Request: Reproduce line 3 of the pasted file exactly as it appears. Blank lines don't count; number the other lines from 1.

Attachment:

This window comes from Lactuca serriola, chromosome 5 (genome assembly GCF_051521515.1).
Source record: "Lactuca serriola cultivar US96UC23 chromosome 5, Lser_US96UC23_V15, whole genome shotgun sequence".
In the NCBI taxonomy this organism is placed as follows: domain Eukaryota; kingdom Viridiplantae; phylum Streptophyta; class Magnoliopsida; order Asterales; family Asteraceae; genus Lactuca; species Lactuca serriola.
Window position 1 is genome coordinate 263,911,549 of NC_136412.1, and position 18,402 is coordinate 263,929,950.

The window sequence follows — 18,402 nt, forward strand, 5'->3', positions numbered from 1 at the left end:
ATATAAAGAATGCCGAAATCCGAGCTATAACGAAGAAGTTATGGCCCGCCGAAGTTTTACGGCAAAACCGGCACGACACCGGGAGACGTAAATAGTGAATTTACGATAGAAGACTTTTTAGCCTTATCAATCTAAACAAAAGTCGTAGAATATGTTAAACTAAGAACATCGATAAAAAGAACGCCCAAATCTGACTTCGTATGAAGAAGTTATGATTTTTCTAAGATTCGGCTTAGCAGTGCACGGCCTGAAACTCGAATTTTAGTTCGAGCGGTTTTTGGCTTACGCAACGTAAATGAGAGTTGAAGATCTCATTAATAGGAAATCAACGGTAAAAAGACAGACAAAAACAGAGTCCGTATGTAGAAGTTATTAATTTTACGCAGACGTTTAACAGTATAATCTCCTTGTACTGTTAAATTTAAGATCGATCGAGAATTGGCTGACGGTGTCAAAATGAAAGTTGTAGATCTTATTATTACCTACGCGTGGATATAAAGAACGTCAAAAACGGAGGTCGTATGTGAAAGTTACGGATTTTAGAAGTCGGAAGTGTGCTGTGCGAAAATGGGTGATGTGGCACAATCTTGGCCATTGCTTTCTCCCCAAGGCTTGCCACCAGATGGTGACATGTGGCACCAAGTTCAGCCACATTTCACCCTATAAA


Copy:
In the NCBI taxonomy this organism is placed as follows: domain Eukaryota; kingdom Viridiplantae; phylum Streptophyta; class Magnoliopsida; order Asterales; family Asteraceae; genus Lactuca; species Lactuca serriola.